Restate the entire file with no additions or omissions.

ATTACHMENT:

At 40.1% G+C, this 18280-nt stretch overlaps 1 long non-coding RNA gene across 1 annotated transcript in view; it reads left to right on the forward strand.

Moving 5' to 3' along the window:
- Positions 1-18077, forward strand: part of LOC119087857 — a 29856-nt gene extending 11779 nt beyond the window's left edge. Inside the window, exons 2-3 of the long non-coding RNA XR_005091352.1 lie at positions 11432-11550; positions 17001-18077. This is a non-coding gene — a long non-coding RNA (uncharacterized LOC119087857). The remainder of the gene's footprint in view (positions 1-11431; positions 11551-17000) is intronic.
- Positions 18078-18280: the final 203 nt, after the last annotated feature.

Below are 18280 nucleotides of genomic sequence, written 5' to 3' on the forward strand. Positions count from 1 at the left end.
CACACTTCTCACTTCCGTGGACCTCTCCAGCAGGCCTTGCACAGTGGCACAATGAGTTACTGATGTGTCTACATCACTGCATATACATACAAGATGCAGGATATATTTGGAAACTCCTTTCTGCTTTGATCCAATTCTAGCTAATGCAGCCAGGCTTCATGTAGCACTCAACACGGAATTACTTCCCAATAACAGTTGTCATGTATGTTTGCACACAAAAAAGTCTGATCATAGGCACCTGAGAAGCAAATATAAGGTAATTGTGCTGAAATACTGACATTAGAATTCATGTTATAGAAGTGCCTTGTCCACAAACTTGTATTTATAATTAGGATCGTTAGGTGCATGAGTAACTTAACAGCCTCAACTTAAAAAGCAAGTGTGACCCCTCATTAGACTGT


At 40.1% G+C, this 18280-nt stretch overlaps 1 long non-coding RNA gene across 1 annotated transcript in view; it reads left to right on the forward strand.

Moving 5' to 3' along the window:
- Positions 1-18077, forward strand: part of LOC119087857 — a 29856-nt gene extending 11779 nt beyond the window's left edge. Inside the window, exons 2-3 of the long non-coding RNA XR_005091352.1 lie at positions 11432-11550; positions 17001-18077. This is a non-coding gene — a long non-coding RNA (uncharacterized LOC119087857). The remainder of the gene's footprint in view (positions 1-11431; positions 11551-17000) is intronic.
- Positions 18078-18280: the final 203 nt, after the last annotated feature.

Below are 18280 nucleotides of genomic sequence, written 5' to 3' on the forward strand. Positions count from 1 at the left end.
CACACTTCTCACTTCCGTGGACCTCTCCAGCAGGCCTTGCACAGTGGCACAATGAGTTACTGATGTGTCTACATCACTGCATATACATACAAGATGCAGGATATATTTGGAAACTCCTTTCTGCTTTGATCCAATTCTAGCTAATGCAGCCAGGCTTCATGTAGCACTCAACACGGAATTACTTCCCAATAACAGTTGTCATGTATGTTTGCACACAAAAAAGTCTGATCATAGGCACCTGAGAAGCAAATATAAGGTAATTGTGCTGAAATACTGACATTAGAATTCATGTTATAGAAGTGCCTTGTCCACAAACTTGTATTTATAATTAGGATCGTTAGGTGCATGAGTAACTTAACAGCCTCAACTTAAAAAGCAAGTGTGACCCCTCATTAGACTGT